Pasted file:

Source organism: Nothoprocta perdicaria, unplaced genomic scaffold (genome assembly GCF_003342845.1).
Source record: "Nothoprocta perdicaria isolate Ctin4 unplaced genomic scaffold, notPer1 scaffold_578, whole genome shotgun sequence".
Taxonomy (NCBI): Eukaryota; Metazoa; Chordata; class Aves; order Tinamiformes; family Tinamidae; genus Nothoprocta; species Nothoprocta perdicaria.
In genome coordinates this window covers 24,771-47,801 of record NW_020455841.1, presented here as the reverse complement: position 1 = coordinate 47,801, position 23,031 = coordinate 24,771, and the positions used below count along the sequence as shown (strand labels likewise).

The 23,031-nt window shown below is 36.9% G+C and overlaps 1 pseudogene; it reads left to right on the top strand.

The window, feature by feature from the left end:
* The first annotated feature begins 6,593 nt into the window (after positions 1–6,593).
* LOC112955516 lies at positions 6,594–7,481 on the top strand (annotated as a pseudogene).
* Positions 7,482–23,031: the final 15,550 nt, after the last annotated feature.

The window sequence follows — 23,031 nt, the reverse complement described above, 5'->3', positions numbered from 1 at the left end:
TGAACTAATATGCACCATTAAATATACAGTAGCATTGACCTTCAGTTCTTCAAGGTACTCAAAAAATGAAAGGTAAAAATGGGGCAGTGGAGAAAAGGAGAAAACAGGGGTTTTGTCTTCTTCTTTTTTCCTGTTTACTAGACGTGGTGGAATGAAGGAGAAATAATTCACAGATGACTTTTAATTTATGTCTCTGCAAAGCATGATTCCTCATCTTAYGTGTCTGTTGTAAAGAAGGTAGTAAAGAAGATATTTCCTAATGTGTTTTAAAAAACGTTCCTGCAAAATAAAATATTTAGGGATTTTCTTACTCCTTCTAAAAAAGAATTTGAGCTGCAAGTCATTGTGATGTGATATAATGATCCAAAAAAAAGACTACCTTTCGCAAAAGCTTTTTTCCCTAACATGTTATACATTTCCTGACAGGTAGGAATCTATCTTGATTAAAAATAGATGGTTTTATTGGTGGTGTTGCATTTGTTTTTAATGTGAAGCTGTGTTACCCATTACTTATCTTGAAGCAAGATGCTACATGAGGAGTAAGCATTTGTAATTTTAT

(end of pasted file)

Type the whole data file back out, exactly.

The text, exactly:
Source organism: Nothoprocta perdicaria, unplaced genomic scaffold (genome assembly GCF_003342845.1).
Source record: "Nothoprocta perdicaria isolate Ctin4 unplaced genomic scaffold, notPer1 scaffold_578, whole genome shotgun sequence".
Taxonomy (NCBI): Eukaryota; Metazoa; Chordata; class Aves; order Tinamiformes; family Tinamidae; genus Nothoprocta; species Nothoprocta perdicaria.
In genome coordinates this window covers 24,771-47,801 of record NW_020455841.1, presented here as the reverse complement: position 1 = coordinate 47,801, position 23,031 = coordinate 24,771, and the positions used below count along the sequence as shown (strand labels likewise).

The 23,031-nt window shown below is 36.9% G+C and overlaps 1 pseudogene; it reads left to right on the top strand.

The window, feature by feature from the left end:
* The first annotated feature begins 6,593 nt into the window (after positions 1–6,593).
* LOC112955516 lies at positions 6,594–7,481 on the top strand (annotated as a pseudogene).
* Positions 7,482–23,031: the final 15,550 nt, after the last annotated feature.

The window sequence follows — 23,031 nt, the reverse complement described above, 5'->3', positions numbered from 1 at the left end:
TGAACTAATATGCACCATTAAATATACAGTAGCATTGACCTTCAGTTCTTCAAGGTACTCAAAAAATGAAAGGTAAAAATGGGGCAGTGGAGAAAAGGAGAAAACAGGGGTTTTGTCTTCTTCTTTTTTCCTGTTTACTAGACGTGGTGGAATGAAGGAGAAATAATTCACAGATGACTTTTAATTTATGTCTCTGCAAAGCATGATTCCTCATCTTAYGTGTCTGTTGTAAAGAAGGTAGTAAAGAAGATATTTCCTAATGTGTTTTAAAAAACGTTCCTGCAAAATAAAATATTTAGGGATTTTCTTACTCCTTCTAAAAAAGAATTTGAGCTGCAAGTCATTGTGATGTGATATAATGATCCAAAAAAAAGACTACCTTTCGCAAAAGCTTTTTTCCCTAACATGTTATACATTTCCTGACAGGTAGGAATCTATCTTGATTAAAAATAGATGGTTTTATTGGTGGTGTTGCATTTGTTTTTAATGTGAAGCTGTGTTACCCATTACTTATCTTGAAGCAAGATGCTACATGAGGAGTAAGCATTTGTAATTTTAT